ILLINOIS APPELLATE COURT SECOND DISTRICT REVERSED AND REMANDED.
OPINION FILED FEBRUARY 15, 1978.
COFFMAN TRUCK SALES, PLAINTIFF-APPELLEE,
SACKLEY CARTAGE COMPANY, INC., DEFENDANT-APPELLANT.
APPEAL from the Circuit Court of Kane County; the Hon. JOSEPH
SUHLER, Judge, presiding.
MR. JUSTICE WOODWARD DELIVERED THE OPINION OF THE COURT:
Rehearing denied April 7, 1978.
Plaintiff, Coffman Truck Sales, drop-shipped two of its trucks for the purpose of resale to another dealer, Interstate GMC, Inc. Interstate sold and delivered possession of the trucks to defendant, Sackley Cartage Company. Sackley had dealt with Interstate's salesman when he previously worked for another dealership; the salesman took the papers necessary to provide documentation of title and told Sackley that he would "handle everything"; Sackley later requested delivery of the title documents, although the complete set of title papers, including the certificate of origin, was never delivered to Sackley. Interstate went out of business, having never paid Coffman for the two trucks in question, and Coffman brought this action to replevy the trucks from Sackley. Sackley asserted, as an affirmative defense, that it had purchased the trucks, and counterclaimed for actual and punitive damages based on the allegedly wrongful repossession of the trucks by Coffman and on Sackley's need to lease other equipment to replace the replevied trucks. The trial court found that Sackley had not purchased the trucks in the ordinary course of business, and held for Coffman on its complaint and against Sackley on its counterclaim. Sackley appeals.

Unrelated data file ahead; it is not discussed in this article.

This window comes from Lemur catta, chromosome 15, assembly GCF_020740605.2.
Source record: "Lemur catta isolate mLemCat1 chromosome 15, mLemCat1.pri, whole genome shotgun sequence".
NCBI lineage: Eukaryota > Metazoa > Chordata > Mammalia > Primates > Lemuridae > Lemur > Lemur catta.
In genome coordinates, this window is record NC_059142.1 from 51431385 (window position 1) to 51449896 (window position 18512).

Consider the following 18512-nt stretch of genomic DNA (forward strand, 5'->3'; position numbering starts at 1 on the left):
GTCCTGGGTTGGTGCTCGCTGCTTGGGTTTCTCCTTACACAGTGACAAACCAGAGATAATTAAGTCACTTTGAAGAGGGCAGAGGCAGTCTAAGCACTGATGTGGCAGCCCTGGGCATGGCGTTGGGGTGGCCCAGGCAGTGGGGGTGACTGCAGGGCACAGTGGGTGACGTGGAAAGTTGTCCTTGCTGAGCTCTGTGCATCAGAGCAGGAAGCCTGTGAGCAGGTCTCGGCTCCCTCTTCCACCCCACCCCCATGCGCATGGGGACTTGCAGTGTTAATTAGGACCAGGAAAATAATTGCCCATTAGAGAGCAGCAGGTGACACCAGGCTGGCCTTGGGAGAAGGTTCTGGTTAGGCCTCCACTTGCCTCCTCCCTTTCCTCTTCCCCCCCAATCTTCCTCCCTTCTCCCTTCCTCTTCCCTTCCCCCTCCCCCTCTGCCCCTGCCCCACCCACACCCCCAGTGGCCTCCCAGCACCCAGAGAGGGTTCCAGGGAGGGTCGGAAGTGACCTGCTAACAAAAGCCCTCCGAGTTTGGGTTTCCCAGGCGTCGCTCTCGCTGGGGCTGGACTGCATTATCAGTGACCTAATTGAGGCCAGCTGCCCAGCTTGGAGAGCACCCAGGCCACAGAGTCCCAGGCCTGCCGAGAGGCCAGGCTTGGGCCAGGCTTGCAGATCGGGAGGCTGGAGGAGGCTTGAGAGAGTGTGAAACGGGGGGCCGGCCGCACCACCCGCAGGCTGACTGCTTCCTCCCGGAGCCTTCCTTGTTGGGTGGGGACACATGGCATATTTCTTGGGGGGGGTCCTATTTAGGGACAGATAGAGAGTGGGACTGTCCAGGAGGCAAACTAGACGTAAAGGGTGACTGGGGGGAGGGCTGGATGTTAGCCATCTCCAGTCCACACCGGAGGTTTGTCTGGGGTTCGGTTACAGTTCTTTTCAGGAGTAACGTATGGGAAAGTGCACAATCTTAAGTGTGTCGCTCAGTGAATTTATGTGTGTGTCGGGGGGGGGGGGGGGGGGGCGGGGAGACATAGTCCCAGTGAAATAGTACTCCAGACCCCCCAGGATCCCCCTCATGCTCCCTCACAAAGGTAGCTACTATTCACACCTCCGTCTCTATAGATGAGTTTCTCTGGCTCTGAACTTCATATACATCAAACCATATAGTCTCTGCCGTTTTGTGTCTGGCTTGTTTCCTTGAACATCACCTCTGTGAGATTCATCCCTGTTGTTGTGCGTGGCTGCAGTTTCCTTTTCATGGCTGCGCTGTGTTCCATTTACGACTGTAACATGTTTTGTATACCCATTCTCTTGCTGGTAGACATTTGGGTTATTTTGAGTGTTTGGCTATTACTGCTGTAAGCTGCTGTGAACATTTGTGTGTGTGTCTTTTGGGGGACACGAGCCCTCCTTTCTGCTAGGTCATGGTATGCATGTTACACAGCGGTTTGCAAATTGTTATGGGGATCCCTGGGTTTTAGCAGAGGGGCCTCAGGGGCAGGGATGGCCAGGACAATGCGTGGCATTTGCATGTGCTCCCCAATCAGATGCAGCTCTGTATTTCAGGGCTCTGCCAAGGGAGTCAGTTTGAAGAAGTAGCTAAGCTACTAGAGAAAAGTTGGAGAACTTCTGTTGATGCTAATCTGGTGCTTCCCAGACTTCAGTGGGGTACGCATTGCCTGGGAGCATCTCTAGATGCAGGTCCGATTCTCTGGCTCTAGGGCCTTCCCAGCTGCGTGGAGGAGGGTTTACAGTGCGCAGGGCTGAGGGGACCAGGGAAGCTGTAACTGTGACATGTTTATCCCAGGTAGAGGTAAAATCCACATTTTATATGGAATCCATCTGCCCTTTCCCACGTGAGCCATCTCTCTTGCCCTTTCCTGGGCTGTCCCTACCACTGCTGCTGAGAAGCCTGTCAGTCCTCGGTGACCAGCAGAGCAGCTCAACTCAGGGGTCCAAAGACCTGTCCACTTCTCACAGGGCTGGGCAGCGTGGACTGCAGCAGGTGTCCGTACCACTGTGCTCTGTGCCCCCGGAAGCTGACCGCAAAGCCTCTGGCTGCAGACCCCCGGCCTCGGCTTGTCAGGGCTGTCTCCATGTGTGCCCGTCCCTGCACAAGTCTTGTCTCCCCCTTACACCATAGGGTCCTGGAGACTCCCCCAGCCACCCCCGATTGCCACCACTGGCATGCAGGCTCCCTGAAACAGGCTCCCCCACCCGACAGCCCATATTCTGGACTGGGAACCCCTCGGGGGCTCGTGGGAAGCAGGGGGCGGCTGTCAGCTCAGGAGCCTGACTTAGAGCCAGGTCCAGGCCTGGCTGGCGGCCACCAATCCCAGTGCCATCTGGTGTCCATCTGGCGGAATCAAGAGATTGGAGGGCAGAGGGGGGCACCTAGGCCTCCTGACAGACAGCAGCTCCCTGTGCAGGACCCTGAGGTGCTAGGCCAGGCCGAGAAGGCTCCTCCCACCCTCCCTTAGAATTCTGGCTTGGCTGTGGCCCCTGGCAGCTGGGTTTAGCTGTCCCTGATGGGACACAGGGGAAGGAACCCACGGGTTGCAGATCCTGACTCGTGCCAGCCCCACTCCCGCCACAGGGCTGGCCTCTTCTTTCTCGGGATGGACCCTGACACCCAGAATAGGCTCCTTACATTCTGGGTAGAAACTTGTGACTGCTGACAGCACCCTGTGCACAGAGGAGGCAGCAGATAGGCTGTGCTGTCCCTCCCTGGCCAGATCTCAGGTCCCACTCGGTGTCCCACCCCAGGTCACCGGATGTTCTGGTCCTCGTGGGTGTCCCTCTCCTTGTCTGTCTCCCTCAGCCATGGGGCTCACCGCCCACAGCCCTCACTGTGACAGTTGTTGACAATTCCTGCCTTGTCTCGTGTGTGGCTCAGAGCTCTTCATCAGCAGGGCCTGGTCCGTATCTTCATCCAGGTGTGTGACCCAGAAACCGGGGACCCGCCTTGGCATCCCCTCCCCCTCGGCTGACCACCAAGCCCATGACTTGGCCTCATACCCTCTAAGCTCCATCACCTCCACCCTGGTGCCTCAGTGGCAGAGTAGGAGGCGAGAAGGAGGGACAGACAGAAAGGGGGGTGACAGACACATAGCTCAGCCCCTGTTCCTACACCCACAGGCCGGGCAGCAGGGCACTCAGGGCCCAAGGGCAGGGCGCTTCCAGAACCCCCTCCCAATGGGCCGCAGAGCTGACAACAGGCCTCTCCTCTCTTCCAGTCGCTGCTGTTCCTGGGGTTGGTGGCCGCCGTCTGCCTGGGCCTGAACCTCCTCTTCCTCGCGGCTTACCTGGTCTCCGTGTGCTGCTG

In our view, this cause turns on the question of whether Sackley purchased the trucks in the ordinary course of business. We believe that Humphrey Cadillac & Oldsmobile Co. v. Sinard (1967), 85 Ill. App.2d 64, 229 N.E.2d 365, is dispositive. In that case a large automobile dealership sold two cars to another dealer, who in turn sold them to individuals. One purchaser had dealt previously with his immediate seller, while the other had not. Neither purchaser was given a certificate of title, although each made requests for the document. In response to his urging, one purchaser eventually did receive his title, but it showed the address of the initial seller. The trial court allowed the initial seller to replevy the cars. On appeal, the First District reviewed sections 2-403 and 1-201(9) of the Uniform Commercial Code (Ill. Rev. Stat. 1965, ch. 26, pars. 2-403, 1-201(9)) which deal respectively with the doctrine of entrustment and the definition of, "buyer in the ordinary course of business." That court, after considering the intent and purpose of the statutes and the facts of the case, held that the spirit and the letter of the law required a reversal of the judgment granting replevin to the initial dealer.
Under similar facts, and with the appropriate statutes still in the same form, we hold, as did the court in Humphrey, that it was error to allow replevin against such a purchaser as is present here. We note particularly that it was plaintiff which placed the trucks into the stream of commerce, well aware that Interstate intended to sell them, and that plaintiff nonetheless waited 2 1/2 months before even attempting to collect payment from Interstate. It is our view that the consumer should not be the one to bear the loss under such circumstances, even when that consumer is a commercial corporation.
We accordingly reverse the judgment of the trial court on the complaint for replevin and on the counterclaim and remand this cause with directions that judgment be entered for the defendant and against the plaintiff on the complaint for replevin, and further that the court conduct additional hearings on the defendant's counterclaim for damages and enter such judgment thereon as it deems appropriate.
Reversed and remanded with directions.
SEIDENFELD, P.J., and NASH, J., concur.
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